Police in Belgium hunt for suspected far-right soldier

A police manhunt for a Belgian solder with suspected far-right sympathies who went missing after allegedly stealing weapons and ammunition has raised new questions about the role of extremist politics in Europe’s militaries.

Jurgen Conings, 46, a member of the Belgian Army, left his home in northeast Belgium near the Dutch border on May 17. His car was found a day later containing four antitank rocket launchers and ammunition, prosecutors said in a statement, adding that he most likely “still has weapons in his possession.”

He has “possibly aggressive intentions” toward Belgian people or institutions, the statement said.

A warrant for his arrest has been issued, and both police and the military have searched 30,000 acres of forest in a national park, without luck.

Some 100 army reservists and six armored vehicles were sent to join the search, prosecutors said. Gunshots were heard in the area on Wednesday, “but they could not be further identified.”

Reuters reported that Conings had threatened Marc Van Ranst, one of Belgium’s leading virologists and a government adviser.

Van Ranst, who was not immediately available for comment, has said on Twitter that he has received numerous threats on social media since the start of the pandemic. He and his family are now in protective custody of the state — what Van Ranst referred to on Twitter as a “safe house.”

Van Ranst also said that threats against his life had been made on the Virus Waanzig website, meaning “virus madness,” which has campaigned against lockdown restrictions. On May 10 the site’s chairman Michael Verstraeten confirmed threats of violence against Van Ranst and asked users: “Would you be so kind as not to make death threats on this website?”

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Van Ranst, a familiar face on news TV throughout the pandemic, was first given police protection in July 2020, Reuters reported.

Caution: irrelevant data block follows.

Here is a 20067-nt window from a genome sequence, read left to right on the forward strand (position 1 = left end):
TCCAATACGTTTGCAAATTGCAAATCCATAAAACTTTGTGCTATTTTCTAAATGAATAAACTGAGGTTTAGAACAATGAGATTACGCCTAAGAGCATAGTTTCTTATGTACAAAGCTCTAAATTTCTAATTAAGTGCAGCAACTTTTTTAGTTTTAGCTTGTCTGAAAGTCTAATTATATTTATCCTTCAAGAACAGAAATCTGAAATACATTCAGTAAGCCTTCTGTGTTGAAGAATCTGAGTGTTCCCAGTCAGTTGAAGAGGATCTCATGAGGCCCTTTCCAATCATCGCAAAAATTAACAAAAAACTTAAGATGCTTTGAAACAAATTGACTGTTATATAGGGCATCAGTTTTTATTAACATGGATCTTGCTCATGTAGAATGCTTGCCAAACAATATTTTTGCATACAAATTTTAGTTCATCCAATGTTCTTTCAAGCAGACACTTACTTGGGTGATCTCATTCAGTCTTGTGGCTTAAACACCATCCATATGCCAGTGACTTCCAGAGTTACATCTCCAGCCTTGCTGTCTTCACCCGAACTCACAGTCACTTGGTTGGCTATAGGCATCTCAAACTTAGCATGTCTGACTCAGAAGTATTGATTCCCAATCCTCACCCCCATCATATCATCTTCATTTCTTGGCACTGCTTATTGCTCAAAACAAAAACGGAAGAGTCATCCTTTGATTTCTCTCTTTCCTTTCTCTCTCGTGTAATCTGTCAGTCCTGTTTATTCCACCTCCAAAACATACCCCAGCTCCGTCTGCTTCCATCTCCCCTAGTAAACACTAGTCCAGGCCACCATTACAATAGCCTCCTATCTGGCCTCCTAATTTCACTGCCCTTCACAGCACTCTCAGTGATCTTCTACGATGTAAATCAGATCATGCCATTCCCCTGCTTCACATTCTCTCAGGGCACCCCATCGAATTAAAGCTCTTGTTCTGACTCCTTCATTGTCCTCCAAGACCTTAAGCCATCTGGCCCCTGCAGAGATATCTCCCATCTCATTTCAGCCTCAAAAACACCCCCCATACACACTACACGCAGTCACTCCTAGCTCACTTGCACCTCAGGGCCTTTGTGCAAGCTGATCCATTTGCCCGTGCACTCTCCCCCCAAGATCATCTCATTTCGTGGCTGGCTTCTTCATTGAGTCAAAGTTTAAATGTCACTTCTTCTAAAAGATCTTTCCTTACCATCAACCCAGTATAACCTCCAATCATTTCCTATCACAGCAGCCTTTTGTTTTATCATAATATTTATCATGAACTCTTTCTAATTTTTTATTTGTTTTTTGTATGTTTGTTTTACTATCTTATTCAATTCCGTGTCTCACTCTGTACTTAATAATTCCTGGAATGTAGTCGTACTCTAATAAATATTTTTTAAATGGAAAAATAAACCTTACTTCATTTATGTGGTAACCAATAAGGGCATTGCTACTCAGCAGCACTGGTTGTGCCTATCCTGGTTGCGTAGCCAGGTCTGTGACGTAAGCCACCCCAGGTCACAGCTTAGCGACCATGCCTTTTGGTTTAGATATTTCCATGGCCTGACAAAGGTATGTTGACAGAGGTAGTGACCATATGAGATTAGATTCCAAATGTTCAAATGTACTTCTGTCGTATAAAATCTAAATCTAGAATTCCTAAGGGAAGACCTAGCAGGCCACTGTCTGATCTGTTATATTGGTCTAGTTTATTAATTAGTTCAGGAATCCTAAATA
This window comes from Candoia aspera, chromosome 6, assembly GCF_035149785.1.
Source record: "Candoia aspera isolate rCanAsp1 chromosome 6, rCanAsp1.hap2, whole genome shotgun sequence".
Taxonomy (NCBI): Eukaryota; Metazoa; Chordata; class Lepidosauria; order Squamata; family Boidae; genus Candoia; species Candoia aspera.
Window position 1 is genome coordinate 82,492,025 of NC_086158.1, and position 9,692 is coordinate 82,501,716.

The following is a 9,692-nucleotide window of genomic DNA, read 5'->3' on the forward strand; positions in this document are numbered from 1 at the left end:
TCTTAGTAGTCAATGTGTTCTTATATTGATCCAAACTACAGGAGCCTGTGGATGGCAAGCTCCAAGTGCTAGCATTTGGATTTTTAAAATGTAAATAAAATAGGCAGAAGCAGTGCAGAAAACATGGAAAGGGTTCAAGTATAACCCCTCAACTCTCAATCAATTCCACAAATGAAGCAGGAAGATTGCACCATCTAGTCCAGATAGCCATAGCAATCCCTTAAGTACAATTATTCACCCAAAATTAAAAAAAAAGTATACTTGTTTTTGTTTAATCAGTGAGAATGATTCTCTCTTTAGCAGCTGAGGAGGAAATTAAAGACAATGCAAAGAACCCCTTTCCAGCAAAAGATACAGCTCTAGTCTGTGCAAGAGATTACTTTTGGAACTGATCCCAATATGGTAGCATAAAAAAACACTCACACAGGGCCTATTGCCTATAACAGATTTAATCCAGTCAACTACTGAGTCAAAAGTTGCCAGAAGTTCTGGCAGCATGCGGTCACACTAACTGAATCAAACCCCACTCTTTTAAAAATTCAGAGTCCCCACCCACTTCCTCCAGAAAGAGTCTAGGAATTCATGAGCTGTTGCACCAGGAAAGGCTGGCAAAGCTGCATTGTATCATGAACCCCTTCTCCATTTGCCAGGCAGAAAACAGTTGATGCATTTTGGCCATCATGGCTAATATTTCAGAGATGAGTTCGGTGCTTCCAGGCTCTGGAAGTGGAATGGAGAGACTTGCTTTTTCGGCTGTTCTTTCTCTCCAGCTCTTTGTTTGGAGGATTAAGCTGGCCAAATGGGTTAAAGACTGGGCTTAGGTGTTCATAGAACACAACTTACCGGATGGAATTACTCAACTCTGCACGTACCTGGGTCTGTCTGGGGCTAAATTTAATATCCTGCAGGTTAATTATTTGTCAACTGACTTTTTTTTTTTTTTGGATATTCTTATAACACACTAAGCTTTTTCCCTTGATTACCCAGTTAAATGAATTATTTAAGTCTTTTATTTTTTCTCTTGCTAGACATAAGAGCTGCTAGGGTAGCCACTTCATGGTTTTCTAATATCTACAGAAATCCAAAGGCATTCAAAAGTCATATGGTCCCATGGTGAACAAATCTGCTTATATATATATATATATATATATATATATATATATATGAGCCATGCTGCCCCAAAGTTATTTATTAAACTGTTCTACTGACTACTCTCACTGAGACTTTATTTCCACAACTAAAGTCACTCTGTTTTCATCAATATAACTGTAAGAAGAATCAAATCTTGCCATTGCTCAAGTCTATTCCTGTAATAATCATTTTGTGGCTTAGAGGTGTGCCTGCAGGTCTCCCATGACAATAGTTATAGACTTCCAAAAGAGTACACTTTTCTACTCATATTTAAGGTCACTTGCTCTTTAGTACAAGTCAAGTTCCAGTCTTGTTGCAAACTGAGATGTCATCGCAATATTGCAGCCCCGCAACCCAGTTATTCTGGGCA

“Being against health measures and vaccines and against the coronavirus too often coincides with a glorification of violence and brutal racism. … Let one thing be clear: such threats do not impress me,” he wrote on Twitter last week.

The case has gripped Belgium and posed wider questions about how the country deals with malcontent in its armed forces. Conings was on a potential terror threat list compiled by Belgium’s terror threat monitor, the OCAM, according to Prime Minister Alexander De Croo.

“The question is how someone active in the defense service — who is on a security list as a person with extremist ideas and who has already made threats — gained access to weapons and was able to take them away,” De Croo told the Belga news agency.

The case highlights the challenge faced by Western democracies in identifying and stopping terror plots inspired by right-wing ideology that emerge from security services.

The German domestic intelligence service said last year that it had recorded 1,400 incidents of suspected far-right extremism among police, the armed forces and security services in the three years to March 2020.

In April, the first British police officer to be convicted of being a member of a banned far-right terrorist group was sentenced to four years and four months in prison.


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